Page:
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The U.S. Army is developing new cyberwar strategies, recognizing that the nature of cyberwar reduces the advantages that America has had over its enemies through its traditional military, reports Joseph Farah’s G2 Bulletin.

“Today’s adversaries have studied how the U.S. Joint Force prefers to operate and have adapted by developing capabilities that contest U.S. operations on land, at sea, in the air, in space, and in cyberspace, as well as across the electromagnetic spectrum, information environment, and cognitive dimension of warfare,” explains a new report, “The U.S. Army Concept for Cyberspace and Electronic Warfare Operations.”

“Defeating futures enemies that possess advanced capabilities calls for land forces operation as part of integrated joint teams that conduct simultaneous and sequential operations across multiple domains.”

A key, the report explained, will be to grab “windows of advantage” that will let the nation’s forces for freedom “seize, retain, and exploit the initiative.”

The report propses ideas to integrate cyberspace, electronic warfare and spectrum management operations into the rest of the fighting forces.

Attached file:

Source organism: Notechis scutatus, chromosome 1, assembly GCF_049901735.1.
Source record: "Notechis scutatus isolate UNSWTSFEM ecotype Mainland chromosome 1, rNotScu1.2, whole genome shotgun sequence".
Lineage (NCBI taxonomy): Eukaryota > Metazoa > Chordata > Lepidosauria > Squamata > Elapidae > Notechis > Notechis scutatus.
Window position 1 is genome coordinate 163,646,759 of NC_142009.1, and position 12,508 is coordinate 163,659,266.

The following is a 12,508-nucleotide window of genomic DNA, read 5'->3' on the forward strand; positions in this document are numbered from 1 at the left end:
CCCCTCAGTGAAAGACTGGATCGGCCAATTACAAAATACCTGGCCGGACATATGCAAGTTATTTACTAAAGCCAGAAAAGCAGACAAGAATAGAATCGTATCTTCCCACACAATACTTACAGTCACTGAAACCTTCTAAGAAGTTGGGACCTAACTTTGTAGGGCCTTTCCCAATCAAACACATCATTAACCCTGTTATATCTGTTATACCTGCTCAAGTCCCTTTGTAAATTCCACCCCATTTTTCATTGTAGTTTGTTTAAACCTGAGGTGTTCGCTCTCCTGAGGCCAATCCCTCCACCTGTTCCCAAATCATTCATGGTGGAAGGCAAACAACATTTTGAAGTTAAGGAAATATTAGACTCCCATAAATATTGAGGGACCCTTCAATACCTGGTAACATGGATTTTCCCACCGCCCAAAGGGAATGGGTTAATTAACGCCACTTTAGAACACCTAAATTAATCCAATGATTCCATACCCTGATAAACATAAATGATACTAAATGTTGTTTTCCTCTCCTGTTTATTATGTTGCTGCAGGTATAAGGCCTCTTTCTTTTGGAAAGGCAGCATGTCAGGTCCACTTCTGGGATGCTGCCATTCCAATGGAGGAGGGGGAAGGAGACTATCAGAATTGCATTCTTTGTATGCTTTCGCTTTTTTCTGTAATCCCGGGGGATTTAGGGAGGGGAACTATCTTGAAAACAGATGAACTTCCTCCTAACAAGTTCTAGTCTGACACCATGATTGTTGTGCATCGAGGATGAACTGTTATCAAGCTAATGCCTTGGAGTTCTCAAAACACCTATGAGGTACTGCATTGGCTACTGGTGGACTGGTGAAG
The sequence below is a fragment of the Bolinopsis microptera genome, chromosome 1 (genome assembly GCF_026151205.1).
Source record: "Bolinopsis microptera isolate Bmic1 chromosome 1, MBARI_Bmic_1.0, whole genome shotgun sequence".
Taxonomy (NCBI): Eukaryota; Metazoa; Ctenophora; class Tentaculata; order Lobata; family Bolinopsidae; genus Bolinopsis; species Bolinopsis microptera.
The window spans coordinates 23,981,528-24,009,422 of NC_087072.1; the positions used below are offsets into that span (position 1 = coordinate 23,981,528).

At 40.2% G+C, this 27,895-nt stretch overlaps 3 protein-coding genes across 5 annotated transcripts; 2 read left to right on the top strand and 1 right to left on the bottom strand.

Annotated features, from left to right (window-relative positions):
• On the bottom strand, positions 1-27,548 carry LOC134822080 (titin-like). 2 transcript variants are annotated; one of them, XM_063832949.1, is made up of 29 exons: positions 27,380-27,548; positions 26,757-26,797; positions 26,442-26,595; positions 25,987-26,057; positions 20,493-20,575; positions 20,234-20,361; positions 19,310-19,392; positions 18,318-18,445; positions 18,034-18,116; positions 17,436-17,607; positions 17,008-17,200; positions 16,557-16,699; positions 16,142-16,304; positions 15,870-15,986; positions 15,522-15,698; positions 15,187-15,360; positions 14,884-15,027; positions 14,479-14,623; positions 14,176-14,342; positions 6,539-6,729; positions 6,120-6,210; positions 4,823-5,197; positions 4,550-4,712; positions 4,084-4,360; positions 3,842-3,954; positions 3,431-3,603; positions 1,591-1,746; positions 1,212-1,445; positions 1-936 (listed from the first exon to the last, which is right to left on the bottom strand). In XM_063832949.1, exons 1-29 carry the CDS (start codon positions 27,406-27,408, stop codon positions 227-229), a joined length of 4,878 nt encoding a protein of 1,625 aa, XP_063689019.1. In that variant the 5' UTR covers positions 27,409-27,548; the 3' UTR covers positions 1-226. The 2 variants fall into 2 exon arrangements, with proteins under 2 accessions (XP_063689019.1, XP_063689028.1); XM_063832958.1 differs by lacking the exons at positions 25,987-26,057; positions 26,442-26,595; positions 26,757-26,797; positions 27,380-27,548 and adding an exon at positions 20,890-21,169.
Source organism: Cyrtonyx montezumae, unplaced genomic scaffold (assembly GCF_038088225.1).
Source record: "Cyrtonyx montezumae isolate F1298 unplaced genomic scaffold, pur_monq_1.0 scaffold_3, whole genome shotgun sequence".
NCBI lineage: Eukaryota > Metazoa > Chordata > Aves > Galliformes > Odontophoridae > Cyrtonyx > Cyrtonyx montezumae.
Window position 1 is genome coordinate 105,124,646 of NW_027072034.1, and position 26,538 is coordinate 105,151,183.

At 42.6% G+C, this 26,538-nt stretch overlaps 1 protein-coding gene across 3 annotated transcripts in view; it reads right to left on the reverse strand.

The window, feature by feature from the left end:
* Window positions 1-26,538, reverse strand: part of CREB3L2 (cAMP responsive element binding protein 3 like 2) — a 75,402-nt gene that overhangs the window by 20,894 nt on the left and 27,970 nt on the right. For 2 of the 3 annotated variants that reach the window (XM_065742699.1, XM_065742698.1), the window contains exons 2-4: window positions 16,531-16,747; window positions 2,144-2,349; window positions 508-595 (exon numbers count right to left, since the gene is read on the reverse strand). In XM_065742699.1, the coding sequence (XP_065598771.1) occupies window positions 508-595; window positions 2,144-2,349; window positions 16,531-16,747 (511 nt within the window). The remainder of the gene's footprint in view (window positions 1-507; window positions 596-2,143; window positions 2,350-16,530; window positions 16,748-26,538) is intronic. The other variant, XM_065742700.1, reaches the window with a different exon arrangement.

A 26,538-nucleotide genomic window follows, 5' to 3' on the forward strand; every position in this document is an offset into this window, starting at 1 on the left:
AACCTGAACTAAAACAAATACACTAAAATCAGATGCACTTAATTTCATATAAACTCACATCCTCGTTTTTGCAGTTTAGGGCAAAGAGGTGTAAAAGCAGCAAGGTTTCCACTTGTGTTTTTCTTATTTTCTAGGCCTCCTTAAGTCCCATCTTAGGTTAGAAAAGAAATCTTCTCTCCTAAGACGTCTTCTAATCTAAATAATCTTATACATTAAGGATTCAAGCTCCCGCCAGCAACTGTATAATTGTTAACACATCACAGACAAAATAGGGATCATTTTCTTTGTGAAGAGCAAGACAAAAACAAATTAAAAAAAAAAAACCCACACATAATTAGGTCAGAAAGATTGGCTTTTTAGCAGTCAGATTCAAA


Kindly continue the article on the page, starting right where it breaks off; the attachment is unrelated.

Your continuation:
“The ability to employ cyberspace, EW, and SMO capabilities as an integrated system, acting as a force multiplier, improves the commander’s ability to achieve desired operational effects,” the report says.

Already involved are Department of Defense information network operations, defensive cyberspace operations and offensive cyberspace operations.

“The end state is for Army forces to have fully capable cyberspace and EW capabilities and the authorities to conduct effective cyberspace operations as part of their overall combined arms strategy to support joint combined arms operations. Cyberspace and EW operations provide the commander the capability to process and manage operationally relevant activities across multiple domains, both physical and virtual.”

The Army in 2012 published an assessment that set an outline for such activities. The next year it established the Army Cyber Institute and the U.S. Army Cyber Center of Excellence.

For the rest of this report, and more, please go to Joseph Farah’s G2 Bulletin.

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